Once I arrived in Luang Prabang and realized that this was the place to do it, I was so jazzed and thankful that I had the opportunity.
The following are my “selects” from the experience.
And the main thing I want to tell you? They’re much softer than I expected. *Squooshy, even. I talked to my elephants (both of them). Could they understand me? I have no idea, but their ears were flapping! : )
May you too have a wonderful elephant experience some day (if you so desire).
Aloha mon amis,
-sj

 

The Elephant Village was on very pretty grounds; some people stayed several nights.
Our guide demonstrated how to get onto the elephant (and the oral command).
And then we each got a turn to practice!
This is when our elephant ride began.
It was very muddy due to monsoon rains.
Yep, I jumped at the chance to ride on the elephant’s neck!
C’est moi. Je suis très contente. (i.e. happy!)
We went through what I believe is a teak forest.
There were some water buffalo to spy along the way.
 We went down a very steep hill.
That nice couple is from Belgium; they’re traveling for 13-months via bicycle! They plan to ride back to Belgium! First, they flew to China to begin their trip.
Then we were back where we started.
Almost, but not quite, an hour.
We could feed the elephants if we wanted.
They eat a lot!
After we had lunch, it was time to bathe the elephants; the young lady on the left is from Germany. I had so much fun talking with her, her husband, and another couple who just happened to also be from Karlsruhe (where the first couple lives).
This nice gal is from England.
And then it was my turn . . .
My guy loved to go underwater!
He/she did this several times!
And then I accepted the challenge to try and stand on the elephant’s head.
One.
Two.
Three.
I made it!!!!
Yikes! What’s that guy doing?!?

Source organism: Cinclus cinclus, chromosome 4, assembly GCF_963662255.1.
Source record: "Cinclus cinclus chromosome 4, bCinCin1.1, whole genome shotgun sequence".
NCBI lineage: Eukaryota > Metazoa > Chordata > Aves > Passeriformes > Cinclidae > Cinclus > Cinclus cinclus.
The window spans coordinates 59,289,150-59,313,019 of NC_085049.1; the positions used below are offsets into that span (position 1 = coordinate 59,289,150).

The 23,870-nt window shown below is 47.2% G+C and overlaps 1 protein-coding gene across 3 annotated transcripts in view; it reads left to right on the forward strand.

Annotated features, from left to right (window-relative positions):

And then it was time to dip under again.
Waz up?
Takin’ a bath! That’s what!
The mahout helped us all get out of the water safely.
Next, we took a boat ride down (up?) the Mekong River. Monks like the river too.
Whatchyoulookingat?
A little fun gal pal time.
Then back down the river.
Someone shared. :  )
It was pretty flat and calm.
There was a **gaggle of these critters!
We got over half an hour to hang in this pool; by golly if it wasn’t one of the nicest pools I’ve been in–ever!
Aloha Elephant Village!
Bye for now everyone!
-sj
*This is how my dictionary spells it. Me, I say, “Squooshy.”
squashy |ˈskwä sh ē; ˈskwô sh ē|
adjective ( squashier , squashiest )
easily crushed or squeezed into a different shape; having a soft consistency : a big, squashy leather chair.
DERIVATIVES
squashily |ˈskwä sh əlē; ˈskwô sh əlē| adverb
squashiness noun
**Same dictionary:
gaggle |ˈgagəl|
noun
a flock of geese.
• informal a disorderly or noisy group of people : the gaggle of reporters and photographers that dogged his every step. (i.e. a disorderly bunch of crickets)
ORIGIN Middle English (as a verb): imitative of the noise that a goose makes; compare with Dutch gaggelen and German gackern.